Bolivia's Morales leads march over new constitution
By David Mercado
CARACOLLO, Bolivia (Reuters) - Bolivian President Evo Morales joined thousands of peasant farmers and leftist activists on Monday at the start of a 124-mile (200-km) march to demand a referendum on a controversial new constitution.
Morales, Bolivia's first indigenous president, says the new constitution will give more political power to the country's downtrodden Indian majority and entrench his leftist economic reforms.
However, the new constitution has met fierce opposition and Morales needs the support of Congress to advance the project, which lies at the heart of a bitter power struggle between the former coca farmer and rightist opponents based in the East.
A referendum must be held to enact the new constitution but it is up to Congress to call such a vote. Morales' Movement Toward Socialism party controls the lower house but the opposition controls the Senate.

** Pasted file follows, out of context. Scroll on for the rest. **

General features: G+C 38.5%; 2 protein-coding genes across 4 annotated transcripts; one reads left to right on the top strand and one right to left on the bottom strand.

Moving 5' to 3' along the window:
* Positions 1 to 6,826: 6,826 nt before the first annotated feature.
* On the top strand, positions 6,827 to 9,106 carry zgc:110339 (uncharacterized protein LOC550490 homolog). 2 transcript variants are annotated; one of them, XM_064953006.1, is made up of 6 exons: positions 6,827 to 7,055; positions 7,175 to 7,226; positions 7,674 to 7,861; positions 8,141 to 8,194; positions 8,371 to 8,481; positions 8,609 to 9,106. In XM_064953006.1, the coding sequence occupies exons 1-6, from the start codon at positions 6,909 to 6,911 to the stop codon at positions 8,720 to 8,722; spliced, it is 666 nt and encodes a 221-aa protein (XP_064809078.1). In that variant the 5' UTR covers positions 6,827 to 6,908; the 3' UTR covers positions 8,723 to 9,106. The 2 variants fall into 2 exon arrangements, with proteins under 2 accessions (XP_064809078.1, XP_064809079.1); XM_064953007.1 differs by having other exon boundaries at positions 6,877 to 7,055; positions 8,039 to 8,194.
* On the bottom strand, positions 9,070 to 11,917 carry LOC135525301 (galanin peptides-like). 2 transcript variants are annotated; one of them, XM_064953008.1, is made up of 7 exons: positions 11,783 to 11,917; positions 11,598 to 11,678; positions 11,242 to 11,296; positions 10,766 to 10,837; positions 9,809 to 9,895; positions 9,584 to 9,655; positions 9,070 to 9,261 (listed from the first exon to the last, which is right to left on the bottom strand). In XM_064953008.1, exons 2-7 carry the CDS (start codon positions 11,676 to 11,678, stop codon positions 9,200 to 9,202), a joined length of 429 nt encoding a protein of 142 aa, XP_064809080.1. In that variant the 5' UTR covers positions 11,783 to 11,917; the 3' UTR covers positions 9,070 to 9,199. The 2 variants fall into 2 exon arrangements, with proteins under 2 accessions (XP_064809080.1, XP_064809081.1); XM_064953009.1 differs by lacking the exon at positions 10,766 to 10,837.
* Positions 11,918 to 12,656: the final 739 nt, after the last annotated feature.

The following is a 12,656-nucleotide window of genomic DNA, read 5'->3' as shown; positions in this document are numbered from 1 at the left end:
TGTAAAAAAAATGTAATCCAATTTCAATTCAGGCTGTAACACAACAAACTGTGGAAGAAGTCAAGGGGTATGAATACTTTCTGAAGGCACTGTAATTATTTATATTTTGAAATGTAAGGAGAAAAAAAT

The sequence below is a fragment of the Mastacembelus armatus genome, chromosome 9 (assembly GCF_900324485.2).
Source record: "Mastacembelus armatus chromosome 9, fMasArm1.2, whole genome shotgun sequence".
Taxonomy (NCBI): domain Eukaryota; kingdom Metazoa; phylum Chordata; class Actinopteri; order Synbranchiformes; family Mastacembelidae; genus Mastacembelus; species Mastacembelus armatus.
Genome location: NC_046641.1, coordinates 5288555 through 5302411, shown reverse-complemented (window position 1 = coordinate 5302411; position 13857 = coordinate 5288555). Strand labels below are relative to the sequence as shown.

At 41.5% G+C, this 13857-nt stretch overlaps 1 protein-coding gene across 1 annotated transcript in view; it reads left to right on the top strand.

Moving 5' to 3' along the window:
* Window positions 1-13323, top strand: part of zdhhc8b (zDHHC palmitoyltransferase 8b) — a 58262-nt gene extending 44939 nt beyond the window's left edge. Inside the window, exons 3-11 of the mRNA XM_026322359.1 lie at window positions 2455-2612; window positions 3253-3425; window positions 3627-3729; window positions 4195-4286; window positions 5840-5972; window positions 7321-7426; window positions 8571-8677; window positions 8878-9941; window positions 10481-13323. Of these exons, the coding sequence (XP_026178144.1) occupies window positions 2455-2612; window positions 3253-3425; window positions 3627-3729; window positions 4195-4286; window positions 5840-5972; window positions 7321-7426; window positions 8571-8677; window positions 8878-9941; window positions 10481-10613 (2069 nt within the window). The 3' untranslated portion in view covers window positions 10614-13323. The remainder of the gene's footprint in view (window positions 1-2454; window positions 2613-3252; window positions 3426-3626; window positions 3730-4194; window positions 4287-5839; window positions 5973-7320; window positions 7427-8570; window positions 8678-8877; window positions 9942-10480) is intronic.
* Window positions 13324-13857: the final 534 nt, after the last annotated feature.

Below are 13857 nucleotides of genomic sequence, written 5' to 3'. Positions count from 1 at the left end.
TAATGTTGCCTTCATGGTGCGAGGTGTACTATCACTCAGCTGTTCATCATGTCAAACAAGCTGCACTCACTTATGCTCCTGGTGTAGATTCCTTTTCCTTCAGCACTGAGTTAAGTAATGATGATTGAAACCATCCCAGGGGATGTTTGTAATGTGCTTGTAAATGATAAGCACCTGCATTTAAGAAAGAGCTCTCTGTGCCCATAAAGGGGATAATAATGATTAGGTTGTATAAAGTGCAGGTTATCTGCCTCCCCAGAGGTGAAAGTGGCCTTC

Some 10,000 people gathered for the start of the march in the highland town of Caracollo, but Morales said there would be "more than a million" by the time the caravan arrived in the administrative capital La Paz, where Congress is deciding whether to call a referendum to vote on the constitution.
"This march is about refounding Bolivia," Morales said in a speech before the procession began, accompanied by marching bands and peasant farmers from across the country.
Morales, a close ally of Venezuelan President Hugo Chavez, wants the referendum on the new constitution to be held early next year, but he must win the support of opponents in Congress to get the two-thirds majority he needs to approve the ballot.
An elected constitutional assembly approved the country's new constitution late last year in a session boycotted by the opposition, which rejects the document.
Morales' opponents, concentrated in wealthier, natural-gas rich regions say the draft is racist. They are also opposed to his plans to redistribute large landholdings among poor peasant farmers and want greater regional autonomy from central government.
(Writing by Carlos Quiroga and Helen Popper; Editing by Cynthia Osterman)